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Pet Sins September 2006

Americans abroad - dealing with African American stereotypes

I've visited a few Asian countries and not experienced any open insults directed at my race or color, but I'm of the opinion that this is not due to lack of prejudice in the local population, but rather that local people (at least those I've encountered) are too polite or do not dare to openly express such prejudices in my presence. The opinions that many Asians hold against blacks in general (and African Americans in particular) are more blatantly expressed to non-black Americans than to black Americans.

A white American friend who worked in Japan had to constantly deal with Japanese asking her questions about the 'scary and dangerous blacks' when planning their US vacations. It upset and annoyed her to no end, and she tried to explain to people that the stereotype wasn't true (she herself had spent part of her childhood in a largely black neighborhood). I guess I'm glad I don't have to deal with such remarks because people know better than to say things like this to my face. Another American friend, an Asian American, was visiting friends in Malaysia when people asked him about the "terrible blacks" in America. He replied that he had stayed in middle class black neighborhoods and did not find them any less safe than middle class non-black neighborhoods, and that poor neighborhoods, regardless of racial composition, were unsurprisingly more prone to economic crime.

In the cases of my two friends above, they were dealing with Asians who had never visited the United States, not to mention lived there. l wonder where such foreigners get this deeply ingrained idea of the 'criminal' blacks of America from. It is not as if the average person in these Asian countries reads a lot of American news about crime on the city/county level, and international news involving America typically does not touch on domestic crime. Maybe the culprit is American movies and TV serials, in which case, we should really be asking what kind of ideas we are exporting.

Then there were many cases of Asian returnees who worked or went to school in the US telling their acquaintances back home about 'educated whites' in the same breath as they blame America's problems on 'uneducated minorities' who 'commit crimes', as if all, or even most whites are 'educated', and all, or even most minorities are 'uneducated' and 'criminal'. It appears that some visitors have really picked up on the worst that America has to offer - the racism and blanket stereotyping - instead of learning from the positive end of the American spectrum of values - respect for the individual and making a stand against racism. And they go home and teach these stereotypes to their neighbors. Do such comments really reflect on the actual behavior of minorities in the US, or do they reflect more on the negative state of mind of the individuals who make them?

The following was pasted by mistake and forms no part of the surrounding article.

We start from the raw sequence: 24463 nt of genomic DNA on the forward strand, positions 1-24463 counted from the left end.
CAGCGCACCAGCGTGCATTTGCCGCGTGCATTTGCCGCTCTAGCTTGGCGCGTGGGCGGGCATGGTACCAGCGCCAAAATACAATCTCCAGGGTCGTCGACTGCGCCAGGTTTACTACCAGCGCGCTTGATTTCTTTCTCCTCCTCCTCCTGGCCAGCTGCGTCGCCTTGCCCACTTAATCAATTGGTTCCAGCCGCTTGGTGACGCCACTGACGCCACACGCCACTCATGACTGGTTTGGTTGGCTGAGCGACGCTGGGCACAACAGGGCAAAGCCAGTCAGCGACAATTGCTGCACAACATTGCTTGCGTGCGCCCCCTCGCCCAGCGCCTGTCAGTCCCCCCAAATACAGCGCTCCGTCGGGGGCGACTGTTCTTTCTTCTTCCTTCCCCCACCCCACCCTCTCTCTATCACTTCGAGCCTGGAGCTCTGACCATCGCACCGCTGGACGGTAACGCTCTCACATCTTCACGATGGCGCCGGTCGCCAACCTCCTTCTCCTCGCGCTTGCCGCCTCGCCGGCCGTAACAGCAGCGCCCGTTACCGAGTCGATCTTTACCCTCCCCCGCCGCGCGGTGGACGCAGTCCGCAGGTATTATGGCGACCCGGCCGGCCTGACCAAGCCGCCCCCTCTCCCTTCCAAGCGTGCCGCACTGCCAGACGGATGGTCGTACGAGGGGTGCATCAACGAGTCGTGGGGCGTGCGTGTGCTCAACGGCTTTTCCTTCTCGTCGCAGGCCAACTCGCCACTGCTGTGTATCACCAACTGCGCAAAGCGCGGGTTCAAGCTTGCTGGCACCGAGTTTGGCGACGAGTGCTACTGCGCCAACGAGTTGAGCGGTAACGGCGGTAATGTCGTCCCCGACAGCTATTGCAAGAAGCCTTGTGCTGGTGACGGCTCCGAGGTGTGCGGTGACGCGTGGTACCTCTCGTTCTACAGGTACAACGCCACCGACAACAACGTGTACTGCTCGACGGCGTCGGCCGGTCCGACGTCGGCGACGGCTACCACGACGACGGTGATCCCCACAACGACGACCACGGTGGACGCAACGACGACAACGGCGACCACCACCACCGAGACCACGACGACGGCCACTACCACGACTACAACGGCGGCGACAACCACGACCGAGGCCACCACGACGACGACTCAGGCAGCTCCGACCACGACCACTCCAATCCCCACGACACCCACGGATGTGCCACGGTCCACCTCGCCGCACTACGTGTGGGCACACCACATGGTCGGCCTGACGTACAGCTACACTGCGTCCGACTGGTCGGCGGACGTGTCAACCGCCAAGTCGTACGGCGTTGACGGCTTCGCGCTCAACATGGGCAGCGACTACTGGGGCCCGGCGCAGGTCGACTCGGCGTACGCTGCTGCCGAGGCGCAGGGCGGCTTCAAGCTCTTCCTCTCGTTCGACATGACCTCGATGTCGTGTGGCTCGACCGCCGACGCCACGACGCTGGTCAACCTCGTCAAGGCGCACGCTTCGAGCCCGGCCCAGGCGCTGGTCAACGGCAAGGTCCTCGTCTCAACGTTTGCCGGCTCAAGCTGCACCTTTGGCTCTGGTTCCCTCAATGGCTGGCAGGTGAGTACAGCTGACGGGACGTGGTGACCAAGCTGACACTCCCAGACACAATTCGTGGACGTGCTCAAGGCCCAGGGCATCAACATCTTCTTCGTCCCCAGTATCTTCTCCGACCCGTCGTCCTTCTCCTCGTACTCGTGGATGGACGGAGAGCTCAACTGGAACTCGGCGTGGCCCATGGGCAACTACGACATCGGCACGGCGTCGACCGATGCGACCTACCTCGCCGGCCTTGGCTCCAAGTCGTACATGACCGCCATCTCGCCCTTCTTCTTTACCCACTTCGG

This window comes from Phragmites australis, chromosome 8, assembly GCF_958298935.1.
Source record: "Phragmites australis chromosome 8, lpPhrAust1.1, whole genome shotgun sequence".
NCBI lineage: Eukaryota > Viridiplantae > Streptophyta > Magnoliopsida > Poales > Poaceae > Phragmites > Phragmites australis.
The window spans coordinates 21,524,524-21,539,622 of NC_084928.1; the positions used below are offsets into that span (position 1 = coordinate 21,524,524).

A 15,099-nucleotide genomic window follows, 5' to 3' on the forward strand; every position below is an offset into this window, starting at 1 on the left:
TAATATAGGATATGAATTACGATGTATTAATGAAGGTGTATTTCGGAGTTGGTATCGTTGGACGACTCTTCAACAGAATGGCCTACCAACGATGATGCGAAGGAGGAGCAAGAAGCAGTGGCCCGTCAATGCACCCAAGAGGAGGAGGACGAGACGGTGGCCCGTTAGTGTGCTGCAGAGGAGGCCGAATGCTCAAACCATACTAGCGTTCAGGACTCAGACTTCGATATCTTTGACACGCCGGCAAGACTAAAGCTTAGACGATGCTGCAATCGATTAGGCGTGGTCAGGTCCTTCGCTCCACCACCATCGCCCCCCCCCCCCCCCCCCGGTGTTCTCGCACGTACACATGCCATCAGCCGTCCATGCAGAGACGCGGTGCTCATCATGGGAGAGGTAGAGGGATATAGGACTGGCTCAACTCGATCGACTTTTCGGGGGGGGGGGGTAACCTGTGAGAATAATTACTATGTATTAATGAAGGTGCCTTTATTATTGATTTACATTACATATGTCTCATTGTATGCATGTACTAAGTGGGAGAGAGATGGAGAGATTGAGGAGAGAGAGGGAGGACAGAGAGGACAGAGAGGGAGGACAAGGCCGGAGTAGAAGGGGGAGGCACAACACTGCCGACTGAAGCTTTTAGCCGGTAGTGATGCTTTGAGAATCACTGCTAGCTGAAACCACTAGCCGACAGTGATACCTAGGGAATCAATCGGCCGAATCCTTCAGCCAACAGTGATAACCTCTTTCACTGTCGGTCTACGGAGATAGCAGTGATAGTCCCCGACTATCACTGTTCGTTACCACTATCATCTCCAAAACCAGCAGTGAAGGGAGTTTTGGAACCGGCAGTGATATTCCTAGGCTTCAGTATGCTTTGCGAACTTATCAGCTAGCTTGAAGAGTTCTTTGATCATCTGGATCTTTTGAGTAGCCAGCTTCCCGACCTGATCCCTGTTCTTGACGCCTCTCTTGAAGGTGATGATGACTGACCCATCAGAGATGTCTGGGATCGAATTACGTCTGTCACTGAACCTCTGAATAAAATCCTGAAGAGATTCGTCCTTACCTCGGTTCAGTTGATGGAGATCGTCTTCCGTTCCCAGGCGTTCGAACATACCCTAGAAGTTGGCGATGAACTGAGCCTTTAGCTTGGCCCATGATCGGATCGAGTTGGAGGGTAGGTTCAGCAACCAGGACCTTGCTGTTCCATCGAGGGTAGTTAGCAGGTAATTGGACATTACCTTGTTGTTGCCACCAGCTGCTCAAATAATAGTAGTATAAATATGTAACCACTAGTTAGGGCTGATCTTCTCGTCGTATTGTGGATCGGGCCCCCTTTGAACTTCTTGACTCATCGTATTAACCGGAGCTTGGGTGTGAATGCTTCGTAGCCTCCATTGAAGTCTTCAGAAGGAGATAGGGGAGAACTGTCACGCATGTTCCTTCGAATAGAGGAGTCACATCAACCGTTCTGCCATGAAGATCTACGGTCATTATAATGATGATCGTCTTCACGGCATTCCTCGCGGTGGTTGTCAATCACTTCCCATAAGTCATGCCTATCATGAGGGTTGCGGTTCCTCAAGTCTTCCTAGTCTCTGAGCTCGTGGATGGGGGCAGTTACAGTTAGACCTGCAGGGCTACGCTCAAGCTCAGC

I acknowledge that the incarceration rate in black American communities is disproportionately higher compared to the national average. For the sake of argument, let's assume that the justice system is more or less fair, and most people of color in prison deserve to be there. Does that still justify the strong 'gut reaction' many foreigners have against black Americans? Take for example, the crime rate of men vs women - if I recall correctly, men are 20 times more likely to be violent offenders than women. American men are also less likely to finish college than American women. But is the average man treated by non-men with the same fear and stereotyping that black Americans get from people outside the US? (including some Africans, unfortunately) Absolutely not. In most situations, people do not talk about men as a group, despite their high crime rate, the way they talk about black Americans as a group. Men as a group are typically not written off as 'criminal' and 'uneducated', even though the statistics can support such an argument.

Men are not denied access to social networks, friendships, etc, based on the 'crime rate' of their 'group'. That is because despite the 'offences' attributed to the entire 'gender', people still treat men as individuals in most situations. Most people who are not men have interacted with men on a regular basis. This makes it harder for them to stereotype men as a group. Unfortunately, 'racial' or 'cultural' minorities do not have the same reach, and our 'individualism' is more abstract to those who do not know us.

W
2/2006